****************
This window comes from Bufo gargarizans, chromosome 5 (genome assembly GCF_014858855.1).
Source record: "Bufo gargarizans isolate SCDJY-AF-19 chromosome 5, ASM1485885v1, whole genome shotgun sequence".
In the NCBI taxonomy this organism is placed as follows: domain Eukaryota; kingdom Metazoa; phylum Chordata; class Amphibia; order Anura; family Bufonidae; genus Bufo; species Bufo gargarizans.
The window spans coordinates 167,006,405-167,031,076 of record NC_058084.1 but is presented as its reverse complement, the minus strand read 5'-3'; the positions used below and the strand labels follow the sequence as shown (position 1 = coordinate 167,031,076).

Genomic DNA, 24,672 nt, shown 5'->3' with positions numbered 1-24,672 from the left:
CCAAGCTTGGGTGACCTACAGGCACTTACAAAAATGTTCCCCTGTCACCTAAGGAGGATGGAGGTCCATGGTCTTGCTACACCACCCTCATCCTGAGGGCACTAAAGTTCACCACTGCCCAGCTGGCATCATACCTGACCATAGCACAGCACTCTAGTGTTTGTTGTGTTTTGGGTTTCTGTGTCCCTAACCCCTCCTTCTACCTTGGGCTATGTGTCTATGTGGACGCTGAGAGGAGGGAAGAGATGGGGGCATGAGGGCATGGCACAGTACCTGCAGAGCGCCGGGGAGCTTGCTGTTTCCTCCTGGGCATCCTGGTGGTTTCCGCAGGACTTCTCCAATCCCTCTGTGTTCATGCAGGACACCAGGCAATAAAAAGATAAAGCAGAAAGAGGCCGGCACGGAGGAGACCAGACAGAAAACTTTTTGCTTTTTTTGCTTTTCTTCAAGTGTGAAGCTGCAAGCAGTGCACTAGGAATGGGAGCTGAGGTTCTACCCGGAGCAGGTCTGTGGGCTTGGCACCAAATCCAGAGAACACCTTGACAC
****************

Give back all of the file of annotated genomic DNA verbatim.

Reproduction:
This window comes from Bufo gargarizans, chromosome 5 (genome assembly GCF_014858855.1).
Source record: "Bufo gargarizans isolate SCDJY-AF-19 chromosome 5, ASM1485885v1, whole genome shotgun sequence".
In the NCBI taxonomy this organism is placed as follows: domain Eukaryota; kingdom Metazoa; phylum Chordata; class Amphibia; order Anura; family Bufonidae; genus Bufo; species Bufo gargarizans.
The window spans coordinates 167,006,405-167,031,076 of record NC_058084.1 but is presented as its reverse complement, the minus strand read 5'-3'; the positions used below and the strand labels follow the sequence as shown (position 1 = coordinate 167,031,076).

Genomic DNA, 24,672 nt, shown 5'->3' with positions numbered 1-24,672 from the left:
CCAAGCTTGGGTGACCTACAGGCACTTACAAAAATGTTCCCCTGTCACCTAAGGAGGATGGAGGTCCATGGTCTTGCTACACCACCCTCATCCTGAGGGCACTAAAGTTCACCACTGCCCAGCTGGCATCATACCTGACCATAGCACAGCACTCTAGTGTTTGTTGTGTTTTGGGTTTCTGTGTCCCTAACCCCTCCTTCTACCTTGGGCTATGTGTCTATGTGGACGCTGAGAGGAGGGAAGAGATGGGGGCATGAGGGCATGGCACAGTACCTGCAGAGCGCCGGGGAGCTTGCTGTTTCCTCCTGGGCATCCTGGTGGTTTCCGCAGGACTTCTCCAATCCCTCTGTGTTCATGCAGGACACCAGGCAATAAAAAGATAAAGCAGAAAGAGGCCGGCACGGAGGAGACCAGACAGAAAACTTTTTGCTTTTTTTGCTTTTCTTCAAGTGTGAAGCTGCAAGCAGTGCACTAGGAATGGGAGCTGAGGTTCTACCCGGAGCAGGTCTGTGGGCTTGGCACCAAATCCAGAGAACACCTTGACAC